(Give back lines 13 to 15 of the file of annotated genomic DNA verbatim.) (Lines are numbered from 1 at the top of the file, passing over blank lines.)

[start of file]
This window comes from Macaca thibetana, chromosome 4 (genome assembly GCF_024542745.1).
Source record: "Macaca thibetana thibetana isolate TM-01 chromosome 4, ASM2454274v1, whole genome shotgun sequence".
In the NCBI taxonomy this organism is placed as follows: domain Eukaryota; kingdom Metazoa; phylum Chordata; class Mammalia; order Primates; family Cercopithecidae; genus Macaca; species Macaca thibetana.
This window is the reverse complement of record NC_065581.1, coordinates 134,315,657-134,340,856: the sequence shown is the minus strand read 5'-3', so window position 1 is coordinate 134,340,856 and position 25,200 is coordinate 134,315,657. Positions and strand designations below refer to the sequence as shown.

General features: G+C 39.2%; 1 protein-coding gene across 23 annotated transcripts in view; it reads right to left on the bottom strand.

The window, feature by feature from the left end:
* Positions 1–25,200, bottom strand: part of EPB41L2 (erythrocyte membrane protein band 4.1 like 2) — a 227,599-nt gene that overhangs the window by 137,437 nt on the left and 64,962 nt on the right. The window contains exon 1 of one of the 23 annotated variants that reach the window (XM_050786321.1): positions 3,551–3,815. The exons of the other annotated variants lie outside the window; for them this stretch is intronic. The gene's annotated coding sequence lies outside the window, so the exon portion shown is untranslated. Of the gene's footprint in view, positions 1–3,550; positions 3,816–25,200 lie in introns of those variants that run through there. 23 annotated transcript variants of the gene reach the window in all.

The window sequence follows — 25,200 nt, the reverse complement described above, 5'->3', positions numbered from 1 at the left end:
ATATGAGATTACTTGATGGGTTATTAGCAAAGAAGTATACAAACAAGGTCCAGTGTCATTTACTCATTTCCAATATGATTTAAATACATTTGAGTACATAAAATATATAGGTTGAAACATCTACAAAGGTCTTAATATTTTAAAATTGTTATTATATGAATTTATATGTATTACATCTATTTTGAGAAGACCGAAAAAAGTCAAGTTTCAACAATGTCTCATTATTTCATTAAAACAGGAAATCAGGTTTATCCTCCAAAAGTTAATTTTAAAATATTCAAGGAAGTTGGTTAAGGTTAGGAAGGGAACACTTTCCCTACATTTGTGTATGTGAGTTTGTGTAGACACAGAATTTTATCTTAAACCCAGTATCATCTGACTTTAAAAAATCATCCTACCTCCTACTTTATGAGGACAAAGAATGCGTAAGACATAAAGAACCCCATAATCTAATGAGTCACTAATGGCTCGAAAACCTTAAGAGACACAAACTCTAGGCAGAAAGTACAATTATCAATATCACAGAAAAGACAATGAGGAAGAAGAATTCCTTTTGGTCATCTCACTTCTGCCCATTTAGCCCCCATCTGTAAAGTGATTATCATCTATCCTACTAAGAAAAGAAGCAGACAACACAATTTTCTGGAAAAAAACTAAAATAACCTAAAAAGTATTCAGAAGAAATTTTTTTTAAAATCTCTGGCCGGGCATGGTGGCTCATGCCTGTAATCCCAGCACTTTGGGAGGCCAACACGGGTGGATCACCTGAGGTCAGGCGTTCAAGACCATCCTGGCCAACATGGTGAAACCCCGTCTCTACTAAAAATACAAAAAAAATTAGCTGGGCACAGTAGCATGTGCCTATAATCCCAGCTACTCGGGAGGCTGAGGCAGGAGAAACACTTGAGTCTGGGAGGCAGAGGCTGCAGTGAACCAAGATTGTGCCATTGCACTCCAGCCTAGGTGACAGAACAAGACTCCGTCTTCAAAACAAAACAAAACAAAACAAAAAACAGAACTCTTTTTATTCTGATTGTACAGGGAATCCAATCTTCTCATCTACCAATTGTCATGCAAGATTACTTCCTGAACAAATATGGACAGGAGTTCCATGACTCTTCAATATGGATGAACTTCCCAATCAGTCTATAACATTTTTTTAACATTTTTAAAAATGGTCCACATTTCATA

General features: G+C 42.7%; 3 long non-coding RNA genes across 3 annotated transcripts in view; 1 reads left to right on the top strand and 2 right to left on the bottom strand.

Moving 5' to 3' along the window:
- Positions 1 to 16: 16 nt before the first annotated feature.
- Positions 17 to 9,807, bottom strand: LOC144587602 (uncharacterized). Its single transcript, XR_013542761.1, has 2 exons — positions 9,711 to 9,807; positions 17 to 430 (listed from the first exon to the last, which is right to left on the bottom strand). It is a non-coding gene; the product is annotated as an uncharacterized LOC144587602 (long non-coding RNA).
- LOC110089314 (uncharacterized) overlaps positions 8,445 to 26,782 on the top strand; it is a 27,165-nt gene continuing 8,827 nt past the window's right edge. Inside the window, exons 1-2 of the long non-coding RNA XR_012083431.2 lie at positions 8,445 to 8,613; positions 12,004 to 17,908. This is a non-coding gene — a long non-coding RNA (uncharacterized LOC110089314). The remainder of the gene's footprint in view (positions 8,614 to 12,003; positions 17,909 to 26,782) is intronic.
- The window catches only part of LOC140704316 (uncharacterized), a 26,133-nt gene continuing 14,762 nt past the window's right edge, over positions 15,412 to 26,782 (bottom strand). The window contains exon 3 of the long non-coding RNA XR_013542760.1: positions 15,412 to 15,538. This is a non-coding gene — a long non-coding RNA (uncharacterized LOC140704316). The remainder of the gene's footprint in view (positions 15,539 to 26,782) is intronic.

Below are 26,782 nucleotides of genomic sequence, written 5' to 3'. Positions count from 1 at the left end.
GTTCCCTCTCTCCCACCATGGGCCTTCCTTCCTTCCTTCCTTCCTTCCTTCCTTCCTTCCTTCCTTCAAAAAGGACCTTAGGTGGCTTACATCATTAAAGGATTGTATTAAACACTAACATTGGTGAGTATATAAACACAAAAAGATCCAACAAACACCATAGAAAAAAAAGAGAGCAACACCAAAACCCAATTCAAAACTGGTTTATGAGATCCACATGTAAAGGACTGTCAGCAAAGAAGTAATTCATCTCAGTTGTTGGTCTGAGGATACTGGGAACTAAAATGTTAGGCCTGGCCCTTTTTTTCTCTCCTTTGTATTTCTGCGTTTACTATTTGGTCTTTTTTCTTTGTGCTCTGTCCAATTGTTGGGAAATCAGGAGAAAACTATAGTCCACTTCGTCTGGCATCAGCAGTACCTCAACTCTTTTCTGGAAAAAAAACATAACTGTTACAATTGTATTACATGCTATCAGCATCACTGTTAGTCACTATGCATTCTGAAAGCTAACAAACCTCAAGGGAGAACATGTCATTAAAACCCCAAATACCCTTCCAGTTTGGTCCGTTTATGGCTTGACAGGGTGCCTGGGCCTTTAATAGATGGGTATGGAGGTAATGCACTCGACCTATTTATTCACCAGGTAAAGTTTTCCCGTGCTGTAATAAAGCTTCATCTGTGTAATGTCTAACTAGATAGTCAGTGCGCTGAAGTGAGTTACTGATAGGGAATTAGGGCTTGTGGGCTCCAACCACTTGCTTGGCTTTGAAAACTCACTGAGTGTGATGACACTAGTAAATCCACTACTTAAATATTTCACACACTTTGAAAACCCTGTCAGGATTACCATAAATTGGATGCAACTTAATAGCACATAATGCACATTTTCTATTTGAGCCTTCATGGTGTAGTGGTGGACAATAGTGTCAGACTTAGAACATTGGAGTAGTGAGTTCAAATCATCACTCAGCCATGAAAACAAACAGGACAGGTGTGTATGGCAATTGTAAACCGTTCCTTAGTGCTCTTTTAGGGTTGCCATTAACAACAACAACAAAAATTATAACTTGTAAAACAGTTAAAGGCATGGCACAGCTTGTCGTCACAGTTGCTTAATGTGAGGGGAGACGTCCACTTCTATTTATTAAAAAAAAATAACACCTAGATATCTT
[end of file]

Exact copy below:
- Positions 17 to 9,807, bottom strand: LOC144587602 (uncharacterized). Its single transcript, XR_013542761.1, has 2 exons — positions 9,711 to 9,807; positions 17 to 430 (listed from the first exon to the last, which is right to left on the bottom strand). It is a non-coding gene; the product is annotated as an uncharacterized LOC144587602 (long non-coding RNA).
- LOC110089314 (uncharacterized) overlaps positions 8,445 to 26,782 on the top strand; it is a 27,165-nt gene continuing 8,827 nt past the window's right edge. Inside the window, exons 1-2 of the long non-coding RNA XR_012083431.2 lie at positions 8,445 to 8,613; positions 12,004 to 17,908. This is a non-coding gene — a long non-coding RNA (uncharacterized LOC110089314). The remainder of the gene's footprint in view (positions 8,614 to 12,003; positions 17,909 to 26,782) is intronic.
- The window catches only part of LOC140704316 (uncharacterized), a 26,133-nt gene continuing 14,762 nt past the window's right edge, over positions 15,412 to 26,782 (bottom strand). The window contains exon 3 of the long non-coding RNA XR_013542760.1: positions 15,412 to 15,538. This is a non-coding gene — a long non-coding RNA (uncharacterized LOC140704316). The remainder of the gene's footprint in view (positions 15,539 to 26,782) is intronic.